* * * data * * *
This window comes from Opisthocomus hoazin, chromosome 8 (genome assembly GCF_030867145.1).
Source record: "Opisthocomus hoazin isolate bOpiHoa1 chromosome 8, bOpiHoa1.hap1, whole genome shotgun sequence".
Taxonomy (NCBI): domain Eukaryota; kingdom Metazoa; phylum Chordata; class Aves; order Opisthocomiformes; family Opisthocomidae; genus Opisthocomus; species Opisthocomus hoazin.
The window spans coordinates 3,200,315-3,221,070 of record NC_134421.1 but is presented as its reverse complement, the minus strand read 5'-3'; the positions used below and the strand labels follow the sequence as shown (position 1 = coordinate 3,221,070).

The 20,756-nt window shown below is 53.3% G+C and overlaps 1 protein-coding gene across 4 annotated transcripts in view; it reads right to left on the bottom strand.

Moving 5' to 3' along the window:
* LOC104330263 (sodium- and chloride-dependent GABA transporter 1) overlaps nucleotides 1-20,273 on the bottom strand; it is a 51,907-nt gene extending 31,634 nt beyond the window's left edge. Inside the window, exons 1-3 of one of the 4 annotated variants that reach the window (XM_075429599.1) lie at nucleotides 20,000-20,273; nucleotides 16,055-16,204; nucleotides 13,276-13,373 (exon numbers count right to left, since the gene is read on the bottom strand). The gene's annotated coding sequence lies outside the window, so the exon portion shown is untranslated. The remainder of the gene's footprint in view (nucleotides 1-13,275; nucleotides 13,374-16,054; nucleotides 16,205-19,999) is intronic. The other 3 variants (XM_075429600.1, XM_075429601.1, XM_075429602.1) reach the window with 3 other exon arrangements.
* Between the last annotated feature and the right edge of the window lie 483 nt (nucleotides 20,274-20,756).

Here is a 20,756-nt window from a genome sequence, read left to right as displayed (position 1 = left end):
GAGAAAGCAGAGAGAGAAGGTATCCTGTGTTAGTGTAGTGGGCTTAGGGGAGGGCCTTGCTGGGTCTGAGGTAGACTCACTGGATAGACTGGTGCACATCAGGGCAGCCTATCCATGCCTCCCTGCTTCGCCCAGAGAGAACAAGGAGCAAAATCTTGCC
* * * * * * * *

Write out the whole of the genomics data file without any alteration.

This window comes from Opisthocomus hoazin, chromosome 8 (genome assembly GCF_030867145.1).
Source record: "Opisthocomus hoazin isolate bOpiHoa1 chromosome 8, bOpiHoa1.hap1, whole genome shotgun sequence".
Taxonomy (NCBI): domain Eukaryota; kingdom Metazoa; phylum Chordata; class Aves; order Opisthocomiformes; family Opisthocomidae; genus Opisthocomus; species Opisthocomus hoazin.
The window spans coordinates 3,200,315-3,221,070 of record NC_134421.1 but is presented as its reverse complement, the minus strand read 5'-3'; the positions used below and the strand labels follow the sequence as shown (position 1 = coordinate 3,221,070).

The 20,756-nt window shown below is 53.3% G+C and overlaps 1 protein-coding gene across 4 annotated transcripts in view; it reads right to left on the bottom strand.

Moving 5' to 3' along the window:
* LOC104330263 (sodium- and chloride-dependent GABA transporter 1) overlaps nucleotides 1-20,273 on the bottom strand; it is a 51,907-nt gene extending 31,634 nt beyond the window's left edge. Inside the window, exons 1-3 of one of the 4 annotated variants that reach the window (XM_075429599.1) lie at nucleotides 20,000-20,273; nucleotides 16,055-16,204; nucleotides 13,276-13,373 (exon numbers count right to left, since the gene is read on the bottom strand). The gene's annotated coding sequence lies outside the window, so the exon portion shown is untranslated. The remainder of the gene's footprint in view (nucleotides 1-13,275; nucleotides 13,374-16,054; nucleotides 16,205-19,999) is intronic. The other 3 variants (XM_075429600.1, XM_075429601.1, XM_075429602.1) reach the window with 3 other exon arrangements.
* Between the last annotated feature and the right edge of the window lie 483 nt (nucleotides 20,274-20,756).

Here is a 20,756-nt window from a genome sequence, read left to right as displayed (position 1 = left end):
GAGAAAGCAGAGAGAGAAGGTATCCTGTGTTAGTGTAGTGGGCTTAGGGGAGGGCCTTGCTGGGTCTGAGGTAGACTCACTGGATAGACTGGTGCACATCAGGGCAGCCTATCCATGCCTCCCTGCTTCGCCCAGAGAGAACAAGGAGCAAAATCTTGCC